WASHINGTON — The Air Force, which has been looking for ways to lower the cost of new Air Force One planes, agreed Friday to buy two jumbo jets from Boeing that were ordered but never delivered to a now-defunct Russian airline.
Two people close to the matter confirmed earlier this week that the Air Force and Boeing were in talks about the two planes that were still in the company’s inventory. They spoke on condition of anonymity because the deal hadn’t been publicly announced.
The contract details, including costs, were not provided on Friday. But President Donald Trump has complained about the high cost of new presidential planes, even threatening at one point to cancel the order.
“This award is a significant step towards ensuring an overall affordable program,” said Darlene Costello, the Air Force’s principal deputy assistant secretary for acquisition. “As we move forward, we will continue to seek and implement cost savings opportunities.”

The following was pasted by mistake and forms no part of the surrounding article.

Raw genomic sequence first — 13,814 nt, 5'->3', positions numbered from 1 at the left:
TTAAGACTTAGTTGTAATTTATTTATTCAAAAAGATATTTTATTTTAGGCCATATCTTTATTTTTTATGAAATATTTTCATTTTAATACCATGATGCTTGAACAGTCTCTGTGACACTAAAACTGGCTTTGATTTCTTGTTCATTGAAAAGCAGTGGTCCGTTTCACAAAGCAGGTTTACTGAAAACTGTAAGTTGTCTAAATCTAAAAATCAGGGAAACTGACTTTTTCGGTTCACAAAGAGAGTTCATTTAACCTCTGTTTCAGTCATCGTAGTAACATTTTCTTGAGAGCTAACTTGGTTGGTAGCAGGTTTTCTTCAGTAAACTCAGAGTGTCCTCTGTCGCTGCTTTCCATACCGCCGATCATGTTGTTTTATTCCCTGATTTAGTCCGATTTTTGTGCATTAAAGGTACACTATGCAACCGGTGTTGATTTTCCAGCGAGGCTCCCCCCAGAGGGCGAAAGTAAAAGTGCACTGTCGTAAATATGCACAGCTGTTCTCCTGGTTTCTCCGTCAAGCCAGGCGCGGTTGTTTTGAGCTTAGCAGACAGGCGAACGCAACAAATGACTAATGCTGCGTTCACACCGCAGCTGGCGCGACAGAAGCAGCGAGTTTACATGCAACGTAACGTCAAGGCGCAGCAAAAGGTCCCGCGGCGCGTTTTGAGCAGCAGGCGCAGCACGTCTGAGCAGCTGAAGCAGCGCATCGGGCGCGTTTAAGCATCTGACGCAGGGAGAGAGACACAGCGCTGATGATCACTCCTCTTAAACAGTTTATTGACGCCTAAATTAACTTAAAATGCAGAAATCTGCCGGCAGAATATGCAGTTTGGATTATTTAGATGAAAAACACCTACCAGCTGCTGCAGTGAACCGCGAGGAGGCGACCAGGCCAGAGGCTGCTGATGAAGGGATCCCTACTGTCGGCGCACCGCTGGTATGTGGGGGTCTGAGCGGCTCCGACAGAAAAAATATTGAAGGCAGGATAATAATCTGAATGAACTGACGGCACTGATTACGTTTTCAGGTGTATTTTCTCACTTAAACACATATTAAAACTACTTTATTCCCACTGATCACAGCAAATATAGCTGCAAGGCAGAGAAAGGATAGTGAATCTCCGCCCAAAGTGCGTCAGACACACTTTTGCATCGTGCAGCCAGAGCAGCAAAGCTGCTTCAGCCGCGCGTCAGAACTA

The list price for a Boeing 747-8 is $386.8 million, according to Boeing’s website. It was not clear whether that price would apply to planes that are already built and sitting in Boeing’s inventory. Modifications to accommodate security, communications and other presidential requirements would have to be done, and would increase the final price.
Last December Trump complained on Twitter about the cost of new Air Force One planes. “Costs are out of control, more than $4 billion. Cancel order!” the president-elect tweeted.
A month later, Boeing CEO Dennis Muilenburg met with Trump and declared they had made “great progress” in discussions about holding down the program’s cost. That led to talks between the company and the Pentagon.
The two Boeing 747-8 aircraft were ordered by Russian carrier Transaero but never delivered because the airline filed for bankruptcy protection in 2015, according to the people familiar with the matter. Aircraft makers like Boeing and Airbus routinely try to resell planes that are ordered but never delivered.
The aircraft are expected to be in service in 2024.